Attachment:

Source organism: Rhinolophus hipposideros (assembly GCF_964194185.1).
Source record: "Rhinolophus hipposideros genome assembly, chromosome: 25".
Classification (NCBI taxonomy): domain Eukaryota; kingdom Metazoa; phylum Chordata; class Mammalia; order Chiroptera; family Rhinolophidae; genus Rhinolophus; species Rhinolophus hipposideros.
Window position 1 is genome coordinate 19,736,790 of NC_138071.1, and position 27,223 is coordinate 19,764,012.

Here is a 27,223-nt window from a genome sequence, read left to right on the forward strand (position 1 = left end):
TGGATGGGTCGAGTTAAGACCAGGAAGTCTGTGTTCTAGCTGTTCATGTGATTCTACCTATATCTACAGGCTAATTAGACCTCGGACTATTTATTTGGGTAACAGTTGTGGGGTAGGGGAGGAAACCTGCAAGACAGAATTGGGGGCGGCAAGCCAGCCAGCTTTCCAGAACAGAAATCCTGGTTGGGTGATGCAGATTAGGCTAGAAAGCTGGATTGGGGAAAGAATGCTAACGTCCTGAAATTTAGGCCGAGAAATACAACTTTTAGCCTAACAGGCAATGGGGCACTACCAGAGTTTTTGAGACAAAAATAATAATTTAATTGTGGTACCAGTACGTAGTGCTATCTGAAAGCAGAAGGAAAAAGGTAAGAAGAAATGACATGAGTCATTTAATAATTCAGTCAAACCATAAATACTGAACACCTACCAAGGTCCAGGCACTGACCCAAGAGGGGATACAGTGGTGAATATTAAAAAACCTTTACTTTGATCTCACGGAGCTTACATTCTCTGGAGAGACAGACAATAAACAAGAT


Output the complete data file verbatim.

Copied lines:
Source organism: Rhinolophus hipposideros (assembly GCF_964194185.1).
Source record: "Rhinolophus hipposideros genome assembly, chromosome: 25".
Classification (NCBI taxonomy): domain Eukaryota; kingdom Metazoa; phylum Chordata; class Mammalia; order Chiroptera; family Rhinolophidae; genus Rhinolophus; species Rhinolophus hipposideros.
Window position 1 is genome coordinate 19,736,790 of NC_138071.1, and position 27,223 is coordinate 19,764,012.

Here is a 27,223-nt window from a genome sequence, read left to right on the forward strand (position 1 = left end):
TGGATGGGTCGAGTTAAGACCAGGAAGTCTGTGTTCTAGCTGTTCATGTGATTCTACCTATATCTACAGGCTAATTAGACCTCGGACTATTTATTTGGGTAACAGTTGTGGGGTAGGGGAGGAAACCTGCAAGACAGAATTGGGGGCGGCAAGCCAGCCAGCTTTCCAGAACAGAAATCCTGGTTGGGTGATGCAGATTAGGCTAGAAAGCTGGATTGGGGAAAGAATGCTAACGTCCTGAAATTTAGGCCGAGAAATACAACTTTTAGCCTAACAGGCAATGGGGCACTACCAGAGTTTTTGAGACAAAAATAATAATTTAATTGTGGTACCAGTACGTAGTGCTATCTGAAAGCAGAAGGAAAAAGGTAAGAAGAAATGACATGAGTCATTTAATAATTCAGTCAAACCATAAATACTGAACACCTACCAAGGTCCAGGCACTGACCCAAGAGGGGATACAGTGGTGAATATTAAAAAACCTTTACTTTGATCTCACGGAGCTTACATTCTCTGGAGAGACAGACAATAAACAAGAT